I, Claudia (A Claudia Seferius Mystery, #1) by Marilyn Todd

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First in the Claudia Seferius mystery series, set in 13 B. C. and available for the first time in ebook format!

Claudia Seferius has successfully flattered her way into marriage with a wealthy Roman wine merchant. But when her secret gambling debts spiral, she hits on another resourceful way to make money - offering her “personal services” to high-ranking Roman Citizens.

Unfortunately her clients are now turning up dead - the victims of a sadistic serial killer.

When Marcus Cornelius Orbilio, the handsome investigating officer, starts digging deep for clues, Claudia realizes she must track down the murderer herself - before her husband discovers what she's been up to.


‘A timeless heroine for today—you’ll be hooked.’ Company

‘The Roman detail is deft, the pace as fast as a champion gladiator, and the heroine, Claudia, an arrogant superbitch who keeps us all on the edge where she loves to live.’ Sunday Express

‘A wonderful fictional creation—a bawdy superbitch with a talent for sleuthing…an enormous triumph.’ Ms London

‘An endearing adventuress who regards mortal danger as just another bawdy challenge.’ She

‘If you’re looking for a romp through the streets of Rome in 13 BC then this is the book to buy!’Books Magazine

‘Terrific read…It is written in a contemporary, fast style, and is a thoroughly entertaining mystery romp.’ The Bookseller


Sliding into her seat, Claudia felt the same old sensations take over. The racing pulse, the trembling hands, the brightness in her eyes. A ripple of pleasure shuddered her body as she surrendered to the excitement ahead. Good old Apollo. Eight delicious days in his honour. The last games, the Fishermen’s Games, were a month back and a decidedly inferior affair too, lasting one mingy day. High spots of colour rose in her cheeks as the babble around her increased. The raucous chuckles of the men, the high-pitched giggles of the women, the delighted squeals of the children. Well, if any one of them extracted a mere fraction of the pleasure Claudia would get, they could count themselves jolly lucky. She smiled to herself. That Gaius was beside her, unaware of her cravings, added a certain piquancy, to the occasion.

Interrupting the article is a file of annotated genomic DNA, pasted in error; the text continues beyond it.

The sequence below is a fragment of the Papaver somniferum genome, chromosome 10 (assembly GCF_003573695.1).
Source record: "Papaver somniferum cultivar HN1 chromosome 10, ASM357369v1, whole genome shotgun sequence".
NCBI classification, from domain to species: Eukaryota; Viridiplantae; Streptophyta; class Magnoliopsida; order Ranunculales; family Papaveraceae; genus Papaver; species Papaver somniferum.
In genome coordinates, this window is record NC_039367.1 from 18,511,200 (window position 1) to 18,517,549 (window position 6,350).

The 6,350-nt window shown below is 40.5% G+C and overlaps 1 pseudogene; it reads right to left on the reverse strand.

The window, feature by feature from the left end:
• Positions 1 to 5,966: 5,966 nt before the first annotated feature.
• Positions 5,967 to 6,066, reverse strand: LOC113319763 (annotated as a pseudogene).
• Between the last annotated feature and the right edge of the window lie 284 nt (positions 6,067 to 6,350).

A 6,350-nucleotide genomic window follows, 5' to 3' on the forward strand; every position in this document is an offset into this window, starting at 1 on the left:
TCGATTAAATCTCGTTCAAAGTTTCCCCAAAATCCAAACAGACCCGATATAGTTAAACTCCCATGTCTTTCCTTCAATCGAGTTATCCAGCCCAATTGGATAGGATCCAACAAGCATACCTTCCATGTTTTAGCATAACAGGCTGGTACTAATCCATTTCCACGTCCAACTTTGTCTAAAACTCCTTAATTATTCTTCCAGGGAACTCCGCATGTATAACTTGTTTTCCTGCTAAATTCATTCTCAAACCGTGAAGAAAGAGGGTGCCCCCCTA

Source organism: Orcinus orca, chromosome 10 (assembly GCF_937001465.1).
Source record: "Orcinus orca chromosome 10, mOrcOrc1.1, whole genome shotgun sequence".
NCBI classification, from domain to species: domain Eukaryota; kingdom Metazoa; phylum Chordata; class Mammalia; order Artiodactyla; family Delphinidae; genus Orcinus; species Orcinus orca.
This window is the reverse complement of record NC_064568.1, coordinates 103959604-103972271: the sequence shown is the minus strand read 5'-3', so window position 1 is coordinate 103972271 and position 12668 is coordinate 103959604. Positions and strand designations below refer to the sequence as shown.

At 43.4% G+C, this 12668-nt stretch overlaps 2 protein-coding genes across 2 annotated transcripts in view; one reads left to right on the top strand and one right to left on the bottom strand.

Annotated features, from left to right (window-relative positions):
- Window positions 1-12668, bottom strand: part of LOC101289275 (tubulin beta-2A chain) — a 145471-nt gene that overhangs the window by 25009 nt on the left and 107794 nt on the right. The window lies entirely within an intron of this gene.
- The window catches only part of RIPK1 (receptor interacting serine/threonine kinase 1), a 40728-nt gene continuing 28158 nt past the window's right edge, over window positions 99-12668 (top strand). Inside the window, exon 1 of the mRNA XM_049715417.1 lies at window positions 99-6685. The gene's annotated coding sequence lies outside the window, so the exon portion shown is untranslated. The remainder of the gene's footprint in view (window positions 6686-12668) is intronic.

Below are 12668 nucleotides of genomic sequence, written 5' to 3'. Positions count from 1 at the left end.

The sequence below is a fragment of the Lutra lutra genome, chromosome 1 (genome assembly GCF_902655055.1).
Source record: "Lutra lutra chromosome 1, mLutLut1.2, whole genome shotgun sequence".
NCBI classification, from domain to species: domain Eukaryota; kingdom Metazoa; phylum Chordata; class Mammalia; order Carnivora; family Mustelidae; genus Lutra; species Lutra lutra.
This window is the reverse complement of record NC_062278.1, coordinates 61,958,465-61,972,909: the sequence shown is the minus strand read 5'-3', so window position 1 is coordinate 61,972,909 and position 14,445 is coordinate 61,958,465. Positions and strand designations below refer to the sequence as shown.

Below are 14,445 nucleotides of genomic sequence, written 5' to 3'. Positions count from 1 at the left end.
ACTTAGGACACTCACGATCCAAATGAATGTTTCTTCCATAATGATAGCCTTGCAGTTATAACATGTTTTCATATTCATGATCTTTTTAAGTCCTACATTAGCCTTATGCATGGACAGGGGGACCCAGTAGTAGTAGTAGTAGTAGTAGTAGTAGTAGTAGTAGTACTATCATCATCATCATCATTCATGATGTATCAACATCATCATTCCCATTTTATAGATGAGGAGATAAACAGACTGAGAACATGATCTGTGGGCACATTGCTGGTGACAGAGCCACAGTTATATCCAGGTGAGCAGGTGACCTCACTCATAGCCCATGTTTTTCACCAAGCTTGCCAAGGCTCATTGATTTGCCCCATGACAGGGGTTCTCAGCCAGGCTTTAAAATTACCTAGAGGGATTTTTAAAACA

One of his business associates clapped him on the back.

‘Seeing as how you’re here early, I don’t suppose you could spare me ten minutes?’

Gaius and his colleague settled into an animated discussion about wine—quantities versus price—while Claudia absorbed the atmosphere of the amphitheatre. It was filling up now. Amazing how so many working people still managed to squeeze in the time to attend these lavish spectacles and she wondered whether that ferreting investigator Orbilio had found time to indulge himself today. Probably not, he’d be too busy grubbing around in filthy tenement slums to relax with simple pleasures. She wished him joy.

While musicians sought to make themselves heard above the din of the crowd, Claudia adjusted her cushions and drummed her fingers, impatient for the entertainment to begin. Gaius had secured seats near the front, reflecting his privileged status, but not for Claudia the savage thrill of the bloodlust. She began tapping her foot and glanced round for the seventeenth time to catch the eye of her slave, Junius. As usual, the muscular Gaul was watching attentively and signalled acknowledgement with a slight incline of the head. He was a good boy, was Junius. Knew precisely what to do.

The parade began as the lump of lard that was her husband resumed his seat, chortling because he’d talked his colleague into taking another two hundred amphorae without so much as dropping his price by one copper quadran. In a flurry of gold and purple cloaks, the gladiators strutted round the arena, followed by slaves holding aloft their plumed helmets and weaponry. That was typical of Gaius, she thought. So damned shrewd. Through sheer hard work and enterprise he’d amassed a veritable fortune—yet he saw nothing contradictory in spending the same amount of money on a small consignment of Black Sea caviar for his banquets as he did a yoke of oxen for his farm. Both were justifiable expenses in his eyes, and he’d flay her alive if he learned she was squandering his money on fripperies.